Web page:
IFAT Africa, the continent’s leading trade fair and forum for water, sewage, refuse and recycling industries, will bring together public and private sector stakeholders from across Africa to discuss challenges and solutions for the water and waste sectors.
For more information, go to https://ifat-africa.com/View more
Coca-Cola rains in local communities
To remind South Africans of the value of water and the need to protect and conserve our country’s water resources, the newly appointed Vice President of the South Africa franchise at Coca-Cola Africa, Phillipine Mtikitiki, is prioritising key sustainability issues such as water stewardship.
“Access to safe water remains a challenge in many of the communities in which we operate in South Africa and we, together with our bottling partners, have made it a priority to improve reliable access to safe water, to protect our water resources and replenish the water we use back into nature,” says Mtikit.
South Africa faces a number of challenges when it comes to water, but Mtikitiki says:
“We are improving the overall water-use efficiency in our manufacturing plants as well as along our supply chain, partnering with government and communities to assess, understand and drive effective, long-term water stress solutions and replenish the water we use back to communities and nature,” she says.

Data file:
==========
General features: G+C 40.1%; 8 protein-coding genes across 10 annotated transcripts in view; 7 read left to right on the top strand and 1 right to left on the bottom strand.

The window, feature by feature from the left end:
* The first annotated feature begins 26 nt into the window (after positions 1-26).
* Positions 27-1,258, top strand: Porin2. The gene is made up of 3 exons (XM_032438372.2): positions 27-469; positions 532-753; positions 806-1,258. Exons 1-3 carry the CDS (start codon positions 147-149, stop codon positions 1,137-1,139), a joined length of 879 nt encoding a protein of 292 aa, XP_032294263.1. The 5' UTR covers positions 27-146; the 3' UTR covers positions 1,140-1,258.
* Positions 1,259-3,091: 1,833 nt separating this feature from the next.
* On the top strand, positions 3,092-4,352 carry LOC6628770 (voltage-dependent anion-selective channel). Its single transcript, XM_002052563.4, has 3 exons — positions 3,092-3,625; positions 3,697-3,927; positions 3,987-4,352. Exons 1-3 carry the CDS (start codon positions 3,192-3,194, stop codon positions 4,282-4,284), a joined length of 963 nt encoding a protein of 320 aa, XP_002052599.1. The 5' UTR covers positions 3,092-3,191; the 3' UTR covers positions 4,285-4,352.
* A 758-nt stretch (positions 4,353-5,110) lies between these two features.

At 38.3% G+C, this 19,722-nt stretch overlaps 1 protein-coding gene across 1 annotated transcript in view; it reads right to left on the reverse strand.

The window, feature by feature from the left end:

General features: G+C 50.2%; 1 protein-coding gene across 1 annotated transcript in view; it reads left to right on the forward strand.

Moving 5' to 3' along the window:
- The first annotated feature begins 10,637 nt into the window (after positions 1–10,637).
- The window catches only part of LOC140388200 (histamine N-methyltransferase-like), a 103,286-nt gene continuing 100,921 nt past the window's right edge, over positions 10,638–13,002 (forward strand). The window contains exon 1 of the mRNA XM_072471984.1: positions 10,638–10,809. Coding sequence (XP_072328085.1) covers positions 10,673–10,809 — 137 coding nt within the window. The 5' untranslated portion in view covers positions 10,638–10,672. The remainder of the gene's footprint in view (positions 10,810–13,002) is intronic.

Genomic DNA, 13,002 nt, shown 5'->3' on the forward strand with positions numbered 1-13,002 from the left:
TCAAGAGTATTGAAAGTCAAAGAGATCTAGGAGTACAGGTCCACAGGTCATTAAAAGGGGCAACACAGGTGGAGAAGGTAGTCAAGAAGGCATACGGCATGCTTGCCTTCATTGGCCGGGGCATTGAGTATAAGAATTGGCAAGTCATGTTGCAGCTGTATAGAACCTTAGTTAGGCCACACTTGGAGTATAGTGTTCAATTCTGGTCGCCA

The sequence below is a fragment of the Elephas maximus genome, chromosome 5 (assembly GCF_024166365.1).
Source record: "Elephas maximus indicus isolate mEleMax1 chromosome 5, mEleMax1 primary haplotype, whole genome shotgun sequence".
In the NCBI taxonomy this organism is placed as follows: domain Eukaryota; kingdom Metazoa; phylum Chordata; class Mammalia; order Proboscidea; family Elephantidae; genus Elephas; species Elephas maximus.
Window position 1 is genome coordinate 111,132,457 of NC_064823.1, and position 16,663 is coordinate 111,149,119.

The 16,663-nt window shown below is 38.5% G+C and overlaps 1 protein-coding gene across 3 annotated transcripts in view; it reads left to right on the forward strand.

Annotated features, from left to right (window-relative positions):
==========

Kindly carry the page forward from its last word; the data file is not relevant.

When it comes to replenishing the equivalent of the water used in the making of its beverages, The Coca-Cola Foundation’s Replenish Africa Initiative (RAIN) focuses on replenishing water into nature in key watersheds by clearing alien invasive plants. These consume millions of litres of water each year, resulting in water shortages permanent loss to an already stressed water system.
Since 2019, RAIN has worked with partners such as The Nature Conservancy, World Wide Fund for Nature-South Africa (WWF-SA), Living Lands and the Endangered Wildlife Trust to clear 3 400 hectares in South Africa’s priority catchment areas, helping to replenish over an estimated 15-billion litres of water into nature over the next decade. The programme also provided employment and skills training for 389 women and young people in rural areas of South Africa.
“Water is a valuable natural resource whose management requires all our commitment and collective actions.”